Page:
If you’ve been living with knee pain because a knee replacement seems overwhelming, it may be time to revisit the idea of a Total Knee Replacement (TKR). Also known as Total Knee Arthroplasty (TKA), the procedure has seen several advancements in recent years.
As with many medical procedures, technology and research have allowed for significant improvements in surgical techniques, materials, and post-operative care. Here’s how these changes are helping more patients have the best possible outcomes:
1) Less Invasive Techniques for a Total Knee Replacement
There are several new techniques that are less invasive than those of the past. They include:
- Minimally Invasive Surgery: You probably know someone who has a long scar (or scars!) on either side of their knee. Large incisions were traditionally required for many types of knee surgery. Today, TKRs can be done with a smaller incision, which can lead to faster healing, less post-operative pain, and shorter hospital stays.
- Computer-assisted surgery: This approach enables your surgeon to use computer-guided navigation to ensure precise technique and alignment of the knee joint components. Precise alignment can potentially lead to a longer-lasting knee joint.
- Robot-assisted surgery: Robots, such as the MAKO system, have gained popularity in orthopedic surgeries and can provide even greater precision in placing and aligning the knee joint components.
2) Improved implant materials and designs
Newer materials and designs can better mimic natural knee movement and potentially increase the lifespan of the prosthetic joint. Modern implants are made up of several different materials and are expected to last between 15-20 years. Because these materials last longer, more individuals may be considered good candidates for TKR at a younger age than before.
3) Better pain management
During a total knee replacement procedure, surgeons are now able to use localized pain management, such as spinal anesthesia, an epidural, or other injection. Previously, joint replacements required general anesthesia, which is typically more complicated to administer and recover from. Local pain management has fewer side effects – such as nausea and vomiting – too.
After surgery, TKR patients will inevitably have some swelling and pain, but there are more effective ways than ever to manage pain after your procedure. The use of regional nerve blocks, spinal blocks, multimodal pain management techniques, and long-acting local anesthetics have improved post-operative pain control, which can also help people get moving more quickly.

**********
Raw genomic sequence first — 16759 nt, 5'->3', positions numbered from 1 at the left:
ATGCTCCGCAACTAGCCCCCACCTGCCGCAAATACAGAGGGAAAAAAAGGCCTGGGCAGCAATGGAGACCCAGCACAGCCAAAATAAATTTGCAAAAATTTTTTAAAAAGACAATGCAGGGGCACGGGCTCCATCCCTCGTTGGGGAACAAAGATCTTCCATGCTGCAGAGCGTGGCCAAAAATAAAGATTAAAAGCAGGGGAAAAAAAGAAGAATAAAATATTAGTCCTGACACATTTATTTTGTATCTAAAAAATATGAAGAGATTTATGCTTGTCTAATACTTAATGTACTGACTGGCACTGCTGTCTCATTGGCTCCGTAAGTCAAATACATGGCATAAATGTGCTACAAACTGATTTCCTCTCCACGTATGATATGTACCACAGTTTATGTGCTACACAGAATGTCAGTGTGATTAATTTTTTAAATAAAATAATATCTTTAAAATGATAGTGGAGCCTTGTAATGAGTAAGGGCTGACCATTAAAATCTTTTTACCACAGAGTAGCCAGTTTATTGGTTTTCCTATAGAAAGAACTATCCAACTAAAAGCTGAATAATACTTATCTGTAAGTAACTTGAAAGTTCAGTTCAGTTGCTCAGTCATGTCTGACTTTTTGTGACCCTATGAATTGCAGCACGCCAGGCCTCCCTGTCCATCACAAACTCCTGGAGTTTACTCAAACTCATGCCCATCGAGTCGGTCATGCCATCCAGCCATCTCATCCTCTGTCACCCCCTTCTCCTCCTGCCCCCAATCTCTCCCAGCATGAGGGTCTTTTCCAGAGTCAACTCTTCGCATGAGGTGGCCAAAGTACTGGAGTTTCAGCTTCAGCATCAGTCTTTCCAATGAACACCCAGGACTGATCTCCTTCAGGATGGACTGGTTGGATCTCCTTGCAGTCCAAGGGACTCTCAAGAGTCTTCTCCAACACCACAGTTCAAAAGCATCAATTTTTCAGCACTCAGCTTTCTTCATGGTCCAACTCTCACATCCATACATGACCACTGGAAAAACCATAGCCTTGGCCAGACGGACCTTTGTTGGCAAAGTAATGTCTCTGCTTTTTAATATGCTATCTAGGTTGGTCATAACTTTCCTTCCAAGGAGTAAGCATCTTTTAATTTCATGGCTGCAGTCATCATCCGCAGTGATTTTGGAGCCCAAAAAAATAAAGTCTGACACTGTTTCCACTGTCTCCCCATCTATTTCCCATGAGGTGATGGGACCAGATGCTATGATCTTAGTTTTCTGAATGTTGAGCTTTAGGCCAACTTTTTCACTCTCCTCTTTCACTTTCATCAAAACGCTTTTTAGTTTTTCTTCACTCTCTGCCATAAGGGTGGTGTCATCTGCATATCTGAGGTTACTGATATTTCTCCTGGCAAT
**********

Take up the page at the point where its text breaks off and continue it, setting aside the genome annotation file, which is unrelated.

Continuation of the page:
This can lead to faster recovery, less time in the hospital, and reduced reliance on opioid medications. If you have nerve pain, your provider might recommend use of a transcutaneous electrical nerve stimulation (TENS) unit, which stimulates blood flow and reduces pain through an electrical current to the skin.
4) Progressive recovery protocols and postoperative support
Years ago, it was common for patients to stay in the hospital for several days post-surgery. Now, many patients can be discharged within a day or two, or even undergo an outpatient knee replacement, returning home the same day. Even if you stay in the hospital overnight, your surgeon will want you up and moving very soon after surgery.
Physical therapy, which is essential for regaining strength and mobility, also begins soon after surgery and often continues for weeks or months. Some rehabilitation protocols have also seen enhancements through the use of telemedicine, allowing patients the convenience of consulting with physical therapists remotely. Top orthopedic surgeons support patients through a comprehensive rehabilitation plan and follow-up program to deliver the best outcomes.
A total knee replacement is still a major surgical procedure, but it can also be a major milestone on the road to pain-free mobility and a more active life. On average, full recovery can still take several months, but many patients start to feel pain relief in a matter of weeks and can resume daily activities within 4-6 weeks. The basic principles that made total knee replacement an important treatment option to begin have remained consistent, but refinements in surgical techniques, prosthetic materials, pain management, and rehabilitation have improved the patient experience, reduced complications, and even extended the lifespan of the implants. In short – the total knee replacement of today may not be what you thought it was. If you’re considering a total knee replacement, it’s a great idea to discuss the most up-to-date surgical options with your orthopedic surgeon. Talk to the total knee replacement experts at OCC Advanced Orthopedic & Sports Medicine Specialists today.